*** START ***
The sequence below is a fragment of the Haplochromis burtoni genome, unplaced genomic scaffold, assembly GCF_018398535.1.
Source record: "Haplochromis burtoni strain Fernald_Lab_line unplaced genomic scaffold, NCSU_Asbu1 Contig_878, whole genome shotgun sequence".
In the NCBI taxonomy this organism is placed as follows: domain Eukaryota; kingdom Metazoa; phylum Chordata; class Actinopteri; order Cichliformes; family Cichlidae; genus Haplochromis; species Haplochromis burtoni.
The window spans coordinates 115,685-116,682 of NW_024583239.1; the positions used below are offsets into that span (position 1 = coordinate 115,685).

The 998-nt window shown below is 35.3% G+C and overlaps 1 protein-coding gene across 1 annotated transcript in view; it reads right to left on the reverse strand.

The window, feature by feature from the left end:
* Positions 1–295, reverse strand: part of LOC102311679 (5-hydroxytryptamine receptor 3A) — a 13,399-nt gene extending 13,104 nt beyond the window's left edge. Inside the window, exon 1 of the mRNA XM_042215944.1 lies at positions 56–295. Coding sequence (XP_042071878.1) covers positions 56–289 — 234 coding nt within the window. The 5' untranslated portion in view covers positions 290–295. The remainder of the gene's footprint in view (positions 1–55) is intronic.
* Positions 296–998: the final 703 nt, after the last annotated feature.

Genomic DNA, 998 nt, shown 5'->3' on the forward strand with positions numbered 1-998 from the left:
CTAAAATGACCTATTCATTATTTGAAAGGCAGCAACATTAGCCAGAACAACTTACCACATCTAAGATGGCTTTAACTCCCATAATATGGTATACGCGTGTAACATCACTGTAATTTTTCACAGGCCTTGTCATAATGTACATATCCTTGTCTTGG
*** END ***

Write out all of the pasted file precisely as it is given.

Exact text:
The sequence below is a fragment of the Haplochromis burtoni genome, unplaced genomic scaffold, assembly GCF_018398535.1.
Source record: "Haplochromis burtoni strain Fernald_Lab_line unplaced genomic scaffold, NCSU_Asbu1 Contig_878, whole genome shotgun sequence".
In the NCBI taxonomy this organism is placed as follows: domain Eukaryota; kingdom Metazoa; phylum Chordata; class Actinopteri; order Cichliformes; family Cichlidae; genus Haplochromis; species Haplochromis burtoni.
The window spans coordinates 115,685-116,682 of NW_024583239.1; the positions used below are offsets into that span (position 1 = coordinate 115,685).

The 998-nt window shown below is 35.3% G+C and overlaps 1 protein-coding gene across 1 annotated transcript in view; it reads right to left on the reverse strand.

The window, feature by feature from the left end:
* Positions 1–295, reverse strand: part of LOC102311679 (5-hydroxytryptamine receptor 3A) — a 13,399-nt gene extending 13,104 nt beyond the window's left edge. Inside the window, exon 1 of the mRNA XM_042215944.1 lies at positions 56–295. Coding sequence (XP_042071878.1) covers positions 56–289 — 234 coding nt within the window. The 5' untranslated portion in view covers positions 290–295. The remainder of the gene's footprint in view (positions 1–55) is intronic.
* Positions 296–998: the final 703 nt, after the last annotated feature.

Genomic DNA, 998 nt, shown 5'->3' on the forward strand with positions numbered 1-998 from the left:
CTAAAATGACCTATTCATTATTTGAAAGGCAGCAACATTAGCCAGAACAACTTACCACATCTAAGATGGCTTTAACTCCCATAATATGGTATACGCGTGTAACATCACTGTAATTTTTCACAGGCCTTGTCATAATGTACATATCCTTGTCTTGG